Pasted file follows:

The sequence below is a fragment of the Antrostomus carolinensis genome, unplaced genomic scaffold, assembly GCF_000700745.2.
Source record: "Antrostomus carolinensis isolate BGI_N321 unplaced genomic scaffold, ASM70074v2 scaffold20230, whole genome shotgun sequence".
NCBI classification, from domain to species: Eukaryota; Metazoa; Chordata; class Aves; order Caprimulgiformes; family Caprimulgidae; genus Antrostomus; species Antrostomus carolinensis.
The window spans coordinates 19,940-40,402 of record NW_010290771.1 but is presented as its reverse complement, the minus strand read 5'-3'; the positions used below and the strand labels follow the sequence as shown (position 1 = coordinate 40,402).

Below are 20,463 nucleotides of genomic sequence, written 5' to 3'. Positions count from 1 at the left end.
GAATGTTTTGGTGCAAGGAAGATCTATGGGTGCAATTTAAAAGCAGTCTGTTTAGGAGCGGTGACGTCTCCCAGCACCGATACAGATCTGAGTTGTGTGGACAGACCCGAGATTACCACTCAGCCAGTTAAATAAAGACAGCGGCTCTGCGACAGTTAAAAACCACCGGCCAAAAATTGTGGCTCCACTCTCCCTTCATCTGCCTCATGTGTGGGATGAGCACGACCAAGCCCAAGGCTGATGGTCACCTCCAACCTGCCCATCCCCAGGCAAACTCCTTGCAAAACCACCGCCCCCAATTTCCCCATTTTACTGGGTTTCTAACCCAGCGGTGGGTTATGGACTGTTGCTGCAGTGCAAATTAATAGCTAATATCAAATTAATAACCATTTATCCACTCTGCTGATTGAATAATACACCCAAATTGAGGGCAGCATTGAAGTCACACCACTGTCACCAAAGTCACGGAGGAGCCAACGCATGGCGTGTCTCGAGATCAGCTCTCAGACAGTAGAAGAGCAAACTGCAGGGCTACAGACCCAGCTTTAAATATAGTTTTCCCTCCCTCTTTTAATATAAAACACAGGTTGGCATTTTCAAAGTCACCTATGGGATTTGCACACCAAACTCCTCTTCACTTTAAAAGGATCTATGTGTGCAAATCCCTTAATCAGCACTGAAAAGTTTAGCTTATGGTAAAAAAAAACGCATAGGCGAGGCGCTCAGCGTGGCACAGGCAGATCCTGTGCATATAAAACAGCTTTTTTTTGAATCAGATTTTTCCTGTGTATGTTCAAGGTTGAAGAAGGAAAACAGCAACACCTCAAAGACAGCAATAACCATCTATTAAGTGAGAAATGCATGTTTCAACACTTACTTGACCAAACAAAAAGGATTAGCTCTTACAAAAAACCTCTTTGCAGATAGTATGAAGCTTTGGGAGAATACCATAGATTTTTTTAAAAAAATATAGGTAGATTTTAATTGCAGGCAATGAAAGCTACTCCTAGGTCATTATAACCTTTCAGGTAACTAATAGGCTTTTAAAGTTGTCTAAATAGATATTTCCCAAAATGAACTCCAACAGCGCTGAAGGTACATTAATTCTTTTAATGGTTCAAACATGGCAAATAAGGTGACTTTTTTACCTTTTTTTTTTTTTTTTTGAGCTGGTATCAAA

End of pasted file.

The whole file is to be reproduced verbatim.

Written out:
The sequence below is a fragment of the Antrostomus carolinensis genome, unplaced genomic scaffold, assembly GCF_000700745.2.
Source record: "Antrostomus carolinensis isolate BGI_N321 unplaced genomic scaffold, ASM70074v2 scaffold20230, whole genome shotgun sequence".
NCBI classification, from domain to species: Eukaryota; Metazoa; Chordata; class Aves; order Caprimulgiformes; family Caprimulgidae; genus Antrostomus; species Antrostomus carolinensis.
The window spans coordinates 19,940-40,402 of record NW_010290771.1 but is presented as its reverse complement, the minus strand read 5'-3'; the positions used below and the strand labels follow the sequence as shown (position 1 = coordinate 40,402).

Below are 20,463 nucleotides of genomic sequence, written 5' to 3'. Positions count from 1 at the left end.
GAATGTTTTGGTGCAAGGAAGATCTATGGGTGCAATTTAAAAGCAGTCTGTTTAGGAGCGGTGACGTCTCCCAGCACCGATACAGATCTGAGTTGTGTGGACAGACCCGAGATTACCACTCAGCCAGTTAAATAAAGACAGCGGCTCTGCGACAGTTAAAAACCACCGGCCAAAAATTGTGGCTCCACTCTCCCTTCATCTGCCTCATGTGTGGGATGAGCACGACCAAGCCCAAGGCTGATGGTCACCTCCAACCTGCCCATCCCCAGGCAAACTCCTTGCAAAACCACCGCCCCCAATTTCCCCATTTTACTGGGTTTCTAACCCAGCGGTGGGTTATGGACTGTTGCTGCAGTGCAAATTAATAGCTAATATCAAATTAATAACCATTTATCCACTCTGCTGATTGAATAATACACCCAAATTGAGGGCAGCATTGAAGTCACACCACTGTCACCAAAGTCACGGAGGAGCCAACGCATGGCGTGTCTCGAGATCAGCTCTCAGACAGTAGAAGAGCAAACTGCAGGGCTACAGACCCAGCTTTAAATATAGTTTTCCCTCCCTCTTTTAATATAAAACACAGGTTGGCATTTTCAAAGTCACCTATGGGATTTGCACACCAAACTCCTCTTCACTTTAAAAGGATCTATGTGTGCAAATCCCTTAATCAGCACTGAAAAGTTTAGCTTATGGTAAAAAAAAACGCATAGGCGAGGCGCTCAGCGTGGCACAGGCAGATCCTGTGCATATAAAACAGCTTTTTTTTGAATCAGATTTTTCCTGTGTATGTTCAAGGTTGAAGAAGGAAAACAGCAACACCTCAAAGACAGCAATAACCATCTATTAAGTGAGAAATGCATGTTTCAACACTTACTTGACCAAACAAAAAGGATTAGCTCTTACAAAAAACCTCTTTGCAGATAGTATGAAGCTTTGGGAGAATACCATAGATTTTTTTAAAAAAATATAGGTAGATTTTAATTGCAGGCAATGAAAGCTACTCCTAGGTCATTATAACCTTTCAGGTAACTAATAGGCTTTTAAAGTTGTCTAAATAGATATTTCCCAAAATGAACTCCAACAGCGCTGAAGGTACATTAATTCTTTTAATGGTTCAAACATGGCAAATAAGGTGACTTTTTTACCTTTTTTTTTTTTTTTTTGAGCTGGTATCAAA